"You change your life by changing your heart." St. Benedict of Nursia

Today's Meditation

“Every human being is infinitely loved and infinitely precious. We haven’t earned that divine dignity; it is a gift. Nonetheless, we convince ourselves that we must somehow show ourselves worthy of God’s love–that if we are charming or charitable or brave enough, He will feel obliged to reward us. Self-abasement is the antidote to this delusion. It is the practice of reminding ourselves that we are nothing without God’s grace and will never earn it. Ironically, this healthy sense of nothingness, understood correctly, brings with it a deeper sense of confidence and freedom.”
–J. Augustine Wetta, O.S.B, p.101

Daily Verse

"For ever, O Lord, thy word is firmly fixed in the heavens. Thy faithfulness endures to all generations; thou hast established the earth, and it stands fast. By thy appointment they stand this day; for all things are thy servants." Psalm 119:89-91

St. Benedict of Nursia

Saint of the Day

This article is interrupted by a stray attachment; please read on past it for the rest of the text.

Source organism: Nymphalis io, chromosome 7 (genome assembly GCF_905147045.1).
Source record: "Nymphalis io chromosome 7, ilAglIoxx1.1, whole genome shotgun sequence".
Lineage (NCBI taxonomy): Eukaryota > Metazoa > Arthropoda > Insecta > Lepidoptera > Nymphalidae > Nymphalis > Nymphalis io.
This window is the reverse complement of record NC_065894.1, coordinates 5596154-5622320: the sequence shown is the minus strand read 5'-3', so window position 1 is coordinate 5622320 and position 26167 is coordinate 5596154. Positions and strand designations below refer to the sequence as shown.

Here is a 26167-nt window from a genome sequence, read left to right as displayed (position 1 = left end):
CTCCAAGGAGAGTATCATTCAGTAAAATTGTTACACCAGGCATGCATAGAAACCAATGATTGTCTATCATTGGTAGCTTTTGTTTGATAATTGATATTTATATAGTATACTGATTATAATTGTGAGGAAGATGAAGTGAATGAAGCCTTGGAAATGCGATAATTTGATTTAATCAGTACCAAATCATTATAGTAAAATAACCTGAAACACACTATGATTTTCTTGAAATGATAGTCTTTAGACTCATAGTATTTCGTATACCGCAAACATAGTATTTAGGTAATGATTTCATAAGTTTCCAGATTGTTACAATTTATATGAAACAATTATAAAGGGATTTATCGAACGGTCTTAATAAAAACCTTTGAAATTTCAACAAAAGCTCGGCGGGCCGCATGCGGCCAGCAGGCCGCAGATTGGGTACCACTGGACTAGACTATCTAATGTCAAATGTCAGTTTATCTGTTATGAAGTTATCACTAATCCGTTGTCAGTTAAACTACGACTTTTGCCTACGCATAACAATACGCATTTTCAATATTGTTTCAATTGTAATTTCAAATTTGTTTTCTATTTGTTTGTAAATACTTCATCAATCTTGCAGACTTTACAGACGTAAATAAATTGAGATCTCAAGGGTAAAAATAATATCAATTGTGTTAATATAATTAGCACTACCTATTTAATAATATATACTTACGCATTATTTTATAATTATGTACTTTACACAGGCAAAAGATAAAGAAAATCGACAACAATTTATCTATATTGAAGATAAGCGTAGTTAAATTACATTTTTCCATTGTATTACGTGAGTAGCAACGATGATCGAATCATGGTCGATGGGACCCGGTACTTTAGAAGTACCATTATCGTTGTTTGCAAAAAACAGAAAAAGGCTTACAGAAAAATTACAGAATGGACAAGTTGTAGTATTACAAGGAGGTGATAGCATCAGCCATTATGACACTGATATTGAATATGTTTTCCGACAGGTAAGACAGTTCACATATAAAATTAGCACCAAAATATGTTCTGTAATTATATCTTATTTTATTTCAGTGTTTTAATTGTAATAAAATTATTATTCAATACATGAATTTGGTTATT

St. Benedict of Nursia (480-547 A.D.) and his twin sister, St. Scholastica, were born to a Roman nobleman and his wife in Nursia, Italy. He spent his childhood with his parents in Rome. As a young man he found in himself a strong desire to escape the trifling things of the world and serve God. He left his family and wealth and settled in the mountainous region of Subiaco. After three years living in solitude as a cave-dwelling hermit, he was asked to lead a monastery in the place of an abbot who had died. Benedict did as they asked, but his way of life was too extreme for the monks and they tried to poison him. He thwarted their evil designs by blessing the poisoned cup, rendering it ineffective. Benedict returned to his cave, where news of his sanctity and miracles began to spread. Soon a community of men surrounded him wanting to adopt his way of life. To house them Benedict established twelve monasteries, including the world-famous Monte Cassino, and gave them a rule of life to live by, known as the Rule of St. Benedict. His Rule—still observed by Benedictines today—helped form the civilization and culture of Europe. Because of the organization, structure, and discipline he brought to the monastic life, he is known as the Founder of Western Monasticism. He is the patron saint of monks, students, farmers, all of Europe, and more. He is also especially known for his intercession against poison, temptations, and witchcraft. His feast day is July 11th in the Latin rite, while the Benedictines celebrate his feast on March 21st.

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